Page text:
Voting rights – In their crusade to shrink the voting pool, the GOP has disenfranchised thousands of women. Voter identification laws require that prospective voters supply ID in their legally-given name in order to vote—this becomes a problem for women because many wives take their husband’s name, thus a disparity in given and legal names exists in identification. Women who go to the polls with ID that has their new names, yet records have them with a different given name, are unable to vote.
The GOP War on Poor Women
A superficial look the GOP war on women might lead some to assume that women of all demographic groups are affected equally. This is incorrect, as a vast majority of the battles in the war on women are fought over issues that disproportionately affect the bottom 90% of the economic ladder. While the GOP does utilize the rhetoric of the war on women to gain votes, their overriding directive is to protect the rich, regardless of what parts they were born with.
Here are my analyses on each battle of the war on women, clarified with an eye towards its regressive nature.
Women’s Health – Abortion services are being restricted in the United States through the elimination of providers in many areas, thus making it impossible for women who cannot travel to obtain their constitutionally protected procedure. Obviously, travel capacity is a function of economic means, thus poor/middle class women are restricted from abortions, while rich women fly off to a private clinic in Sweden and get the procedure done. The capacity to travel also prevents rich women living in red states from being forced to endure the long wait times, intentional humiliation, and wait times that are forced on red state abortion clinics.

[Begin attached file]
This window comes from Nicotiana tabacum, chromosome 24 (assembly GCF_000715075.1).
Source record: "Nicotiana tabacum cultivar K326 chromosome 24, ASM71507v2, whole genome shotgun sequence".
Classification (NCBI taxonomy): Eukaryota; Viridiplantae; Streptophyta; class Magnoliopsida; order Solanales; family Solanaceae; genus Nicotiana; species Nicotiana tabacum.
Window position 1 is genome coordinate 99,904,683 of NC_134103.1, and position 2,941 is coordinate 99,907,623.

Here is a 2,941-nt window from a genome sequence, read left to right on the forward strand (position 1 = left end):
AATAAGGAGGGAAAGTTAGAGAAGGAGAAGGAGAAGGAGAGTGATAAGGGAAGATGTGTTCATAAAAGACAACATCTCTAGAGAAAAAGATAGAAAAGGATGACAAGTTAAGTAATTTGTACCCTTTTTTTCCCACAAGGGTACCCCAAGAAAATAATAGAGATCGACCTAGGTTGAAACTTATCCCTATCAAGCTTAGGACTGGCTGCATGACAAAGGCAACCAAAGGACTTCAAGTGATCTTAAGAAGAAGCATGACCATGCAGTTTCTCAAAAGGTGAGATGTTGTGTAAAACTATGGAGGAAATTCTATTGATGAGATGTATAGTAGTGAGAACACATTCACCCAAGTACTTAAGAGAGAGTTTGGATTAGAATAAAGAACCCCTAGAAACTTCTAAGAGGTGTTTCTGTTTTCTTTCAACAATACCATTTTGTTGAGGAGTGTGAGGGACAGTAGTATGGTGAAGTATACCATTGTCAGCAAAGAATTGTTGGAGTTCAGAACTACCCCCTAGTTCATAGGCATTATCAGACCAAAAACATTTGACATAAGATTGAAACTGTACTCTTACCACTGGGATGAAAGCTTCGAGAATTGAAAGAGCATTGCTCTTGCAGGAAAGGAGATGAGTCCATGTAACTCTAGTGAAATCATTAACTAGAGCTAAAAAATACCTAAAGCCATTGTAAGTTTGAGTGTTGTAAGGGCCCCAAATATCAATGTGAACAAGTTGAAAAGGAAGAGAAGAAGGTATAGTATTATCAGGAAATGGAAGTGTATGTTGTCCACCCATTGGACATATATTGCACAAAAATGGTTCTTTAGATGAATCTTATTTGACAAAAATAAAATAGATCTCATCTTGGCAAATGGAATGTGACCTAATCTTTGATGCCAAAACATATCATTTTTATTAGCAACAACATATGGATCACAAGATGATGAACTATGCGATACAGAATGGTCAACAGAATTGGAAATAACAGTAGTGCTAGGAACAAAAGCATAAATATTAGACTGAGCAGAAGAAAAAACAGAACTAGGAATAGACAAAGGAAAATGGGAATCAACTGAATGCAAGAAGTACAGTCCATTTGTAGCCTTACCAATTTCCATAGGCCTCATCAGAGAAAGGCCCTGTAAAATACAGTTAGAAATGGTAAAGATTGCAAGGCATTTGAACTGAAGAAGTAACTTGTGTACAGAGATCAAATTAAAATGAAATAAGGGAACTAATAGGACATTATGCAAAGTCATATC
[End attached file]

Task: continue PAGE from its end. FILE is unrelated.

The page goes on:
Pay Equality – The GOP restricts laws which would solve the gender pay equality gap, but this obstruction has little effect on rich women. As with most wealthy people, wealthy women make most of their money through investment, not salary, and there is no gender gap when money is making more money. Additionally, wealth women tend to own their own businesses, thus are not subject to wage discrimination. Those who are harmed by anti-equality policies are the poor and middle class women who are the most vulnerable.
Rape – While the GOP’s rhetoric on rape isn’t targeted by demographic, the substantive consequences of their rape-extremism are. When a rich women is raped, it is inconceivable that the police would start quibbling over “legitimate” or “honest” rape out of fear of lawsuit—this is not true with poor women, as the GOP would have our police suspect the claims of rape victims and try to parse whether or not their rape was honest, legitimate, forcible, enjoyable, easy or emergency. Additionally, wealthy women have access to abortion in the case of rape regardless of local law, while poor women lack the funds to go out of state for an abortion if the GOP manages to prevent rape victims from aborting.
Voting Rights – The primary barrier to voting that the GOP puts up is one of identification; this barrier affects the poor (many of whom are minorities and Democratic voters) but has little consequence on the wealthy. Wealthy women can easily hire lawyers or obtain new identification to conform with the new laws, while poor women are either economically or logistically unable to obtain those new IDs.